The dispute over a proposed Islamic community center and mosque near Ground Zero erupted into competing rallies in lower Manhattan Saturday, with several thousand people waving flags, chanting slogans and cheering speakers two blocks away from each other.
Pro-mosque supporters accused their opponents of racism, bigotry and condemning all Muslims as terrorists. Anti-mosque supporters said the issue had nothing to do with bigotry and was about being sensitive to the wishes of relatives of 9/11 families who want the mosque in another site.
"As a Muslim I can tell you we are being treated like bogeymen," Imama Shamshad Ahmad said. "Muslims are being demonized and marginalized." He added that the pro-mosque supporters were "standing on the high moral ground."
But at the other demonstration, Geert Wilders, a politician from Holland who was billed as the rally's keynote speaker, said it was time to "draw a line here today at this sacred ground" by stopping the proposed mosque.
"Did America deserve this?" he asked, referring to the 9/11 attacks. "No. We don't deserve the mosque at Ground Zero either . . . In the name of freedom, no mosque here."
The rally in favor of the project started about 1 p.m., on Broadway near City Hall, followed two hours later by the rally against it on West Broadway. Sandwiched between the protests was the Park Place site of the proposed mosque.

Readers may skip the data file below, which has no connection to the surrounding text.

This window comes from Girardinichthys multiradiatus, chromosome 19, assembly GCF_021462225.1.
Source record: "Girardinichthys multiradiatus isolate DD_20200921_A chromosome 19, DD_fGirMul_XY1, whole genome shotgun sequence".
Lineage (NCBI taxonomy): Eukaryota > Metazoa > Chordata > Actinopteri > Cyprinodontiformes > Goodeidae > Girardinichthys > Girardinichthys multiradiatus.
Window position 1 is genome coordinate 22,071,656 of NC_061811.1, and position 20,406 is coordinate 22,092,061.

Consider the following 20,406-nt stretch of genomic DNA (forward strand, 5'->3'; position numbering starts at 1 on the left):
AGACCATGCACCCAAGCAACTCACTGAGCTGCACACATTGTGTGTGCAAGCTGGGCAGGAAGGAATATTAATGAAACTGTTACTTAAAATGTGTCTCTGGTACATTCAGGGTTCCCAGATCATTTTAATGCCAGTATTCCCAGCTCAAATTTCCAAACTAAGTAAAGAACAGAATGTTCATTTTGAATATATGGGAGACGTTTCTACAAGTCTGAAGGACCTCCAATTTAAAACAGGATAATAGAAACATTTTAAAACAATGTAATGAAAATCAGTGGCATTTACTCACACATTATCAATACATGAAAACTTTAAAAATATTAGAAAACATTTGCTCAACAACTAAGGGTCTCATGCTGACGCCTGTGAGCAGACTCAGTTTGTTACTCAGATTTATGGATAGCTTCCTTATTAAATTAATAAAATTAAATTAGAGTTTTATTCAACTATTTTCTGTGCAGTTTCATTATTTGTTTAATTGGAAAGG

Though the rallies were emotional, police reported no major disturbances or clashes. Police set up portable metal gates at both rallies to keep protesters contained.
Organizers of the mosque project say it is intended to build interfaith bridges and explain to Americans what mainstream Islam is really about, including a commitment to peace and abhorrence of terrorism.
Opponents contend the project is inappropriate and provocative because of its proximity to Ground Zero and the fact that the terrorists were Muslim.
Christina Regenhard, of Yonkers, whose cousin Christian, 28, died in the World Trade Center attack, said in an interview that the proposed mosque was "the wrong building in the wrong place at the wrong time. The right way to build a bridge is not to shove your religion and your culture down the throats of others. That is not a way to change hearts and minds."
But Enver Sulejman, 51, of Rochelle Park, N.J., said he thought opponents of the project were stereotyping Muslims. "Linking Islam with terrorism is ridiculous and that's what's going on," he said in an interview. "What went on with 9/11 has nothing to do with Islam. In any religion there are rotten people who do rotten things in the name of religion."
With Ted Phillips